By now, most of us are familiar with the Nigerian scam, in which "wealthy" foreigners need help moving millions of dollars from their countries and promise those who assist hefty rewards. Victims have lost thousands of dollars to this and similar scams. Now scam artists are targeting fabricating businesses with the promise of bogus, lucrative orders that could result in some shops going out of business.
Scams have been around for eons, and as technology has evolved, so have the scams. The Lebanese Loop scam has made us wary of using ATMs. Various phone scams allow others to use our long distance service or mobile service. Some scams prey on people"s misfortunes: repairing credit scams, avoiding foreclosure scams.
The scams list is long and growing longer. According to an article the Los Angeles Times, scams don"t stop in bad economic times; these can be boom times for scammers.
We usually learn about scams from experience—the most painful teacher—others who have been victimized; our protective IT departments; trusted Web sites, such as Snopes.com; and the media. I recently learned about a scam targeting fabricators from one of thefabricator.com's favorite authors, welding instructor Carl Smith, who e-mailed me a document describing a scam he learned about the hard way. Fortunately, the targeted company did its due diligence and discovered the scam before suffering any harm. Others haven't been as fortunate.
Here, in its entirety, is Carl's account of what happened. Read it carefully. This information literally could save your business from a disastrous scam.
"A scam is going around that has cost some companies to lose fairly large amounts of money. One small shop was forced into bankruptcy by this scam. Another lost $43,000 and had no way to recover the funds.
"This is how it works.
"[In one particular instance] the company's welding specialist wrote an article about welding stainless and nickel alloy that was published in a trade publication. The cost for welding high-nickel alloy material made it a natural fit for the scam artist.
"The article gave the authors's name, company name, and contact information. The scam artist sent an e-mail to the author identifying himself as a purchasing agent and asking for a quotation for a job that required welding some high-nickel alloys. The customer was one of the largest corporations in the world (Exxon Mobile). There was no reason to do a credit check, because the corporation had reported millions of dollars in profits last year.
"Drawings and specifications were sent to the author via e-mail. It was obvious that the sender had exceptional knowledge about welding the nickel alloys. He also knew the customer's specifications very well. The names of all the people supplied by the scam artist were found to be actual names of persons employed by the large company in its Canadian office.
"The job was very large and attractive to the author because his company is good at welding and fabricating these alloys. The author forwarded the drawings to his company's estimator and sales manager. Both were very excited to have the opportunity to quote such a large job. Another attractive part of the quote was that the customer (scam artist) was to furnish the base material. All the author's company had to do was "weld it up." The scam artist sent another e-mail accepting the quote and issued a purchase order bearing the corporation"s letterhead.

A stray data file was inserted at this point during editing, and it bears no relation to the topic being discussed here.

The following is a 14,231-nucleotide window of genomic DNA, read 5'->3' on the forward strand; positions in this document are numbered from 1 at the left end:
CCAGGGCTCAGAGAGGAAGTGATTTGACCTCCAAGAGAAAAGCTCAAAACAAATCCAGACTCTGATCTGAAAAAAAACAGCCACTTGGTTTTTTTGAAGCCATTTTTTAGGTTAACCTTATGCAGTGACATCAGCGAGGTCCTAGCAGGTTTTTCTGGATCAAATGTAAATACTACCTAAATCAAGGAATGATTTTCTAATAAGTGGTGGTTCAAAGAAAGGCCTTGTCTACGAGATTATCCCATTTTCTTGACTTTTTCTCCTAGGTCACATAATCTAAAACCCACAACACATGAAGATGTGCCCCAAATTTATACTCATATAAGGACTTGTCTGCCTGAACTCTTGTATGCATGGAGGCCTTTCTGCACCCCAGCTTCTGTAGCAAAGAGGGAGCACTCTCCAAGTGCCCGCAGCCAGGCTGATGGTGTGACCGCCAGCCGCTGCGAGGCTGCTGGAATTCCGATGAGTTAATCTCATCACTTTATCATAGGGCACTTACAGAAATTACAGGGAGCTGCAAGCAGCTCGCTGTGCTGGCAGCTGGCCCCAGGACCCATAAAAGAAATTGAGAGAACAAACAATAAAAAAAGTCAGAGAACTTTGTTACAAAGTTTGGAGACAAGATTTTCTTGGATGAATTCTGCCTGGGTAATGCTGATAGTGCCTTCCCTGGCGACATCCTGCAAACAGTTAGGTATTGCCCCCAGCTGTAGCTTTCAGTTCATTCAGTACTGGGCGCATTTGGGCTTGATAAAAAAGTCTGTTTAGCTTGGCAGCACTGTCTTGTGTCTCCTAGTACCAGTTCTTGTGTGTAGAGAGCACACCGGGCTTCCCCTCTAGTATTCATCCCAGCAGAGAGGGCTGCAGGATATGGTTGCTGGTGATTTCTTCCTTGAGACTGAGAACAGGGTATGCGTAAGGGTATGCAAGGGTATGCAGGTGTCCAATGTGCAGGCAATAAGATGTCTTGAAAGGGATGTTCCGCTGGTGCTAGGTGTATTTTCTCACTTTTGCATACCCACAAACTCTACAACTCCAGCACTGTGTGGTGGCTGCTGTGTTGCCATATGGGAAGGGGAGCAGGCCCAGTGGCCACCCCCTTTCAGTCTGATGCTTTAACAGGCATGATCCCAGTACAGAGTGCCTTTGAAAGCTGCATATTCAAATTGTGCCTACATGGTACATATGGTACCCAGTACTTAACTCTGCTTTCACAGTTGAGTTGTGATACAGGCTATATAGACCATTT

"The welding wire specified for the job was an exclusive wire that was produced specifically for the customer. It could only be purchased from one distributor that was located in Houston. The scam artist even sent an MSDS and material specification for the wire, along with a phone number and address for the supplier. The author became a little suspicious about the "exclusive distributor" requirement and called the supplier. The producer, in fact, does make a wire for that customer. The producer is prohibited from releasing the exact chemistry of the wire. Since the author knew the person with whom he spoke at the producer's lab, he had little doubt that the scam artist was OK.
"The kicker came when the "distributor" asked for the money for the wire ($55,000) to be wired or mail-ordered in advance. The estimator used the Internet to check the address of the distributor and discovered that it was an apartment building. He also accessed the corporation's phone directory and called listed numbers. He reached the voice mailbox for all three of the persons he phoned. Finally, one person returned his call and verified that the individual representing himself as the purchasing agent (the scam artist) actually worked in the Canadian office, but was in Houston on that day. That made sense because the parts were to be shipped to Houston.
"Finally, the real purchasing agent called to inform the fabricator that this had happened before, and that someone should contact the Canadian authorities. Contacting the authorities, the fabricator learned that other fabricators had been scammed in the same manner. The fabricator spent several hours determining the welding time and amount of wire needed, but the time spent was less costly than losing $55,000."
Bottom line, folks & be wary of any "offer" or "deal"—both in your personal dealings and in business—that asks you to pay upfront. Thoroughly research and verify the integrity of companies and individuals and the authenticity of their claims before completing any transactions. Remember the old adage, if it sounds too good to be true, it is.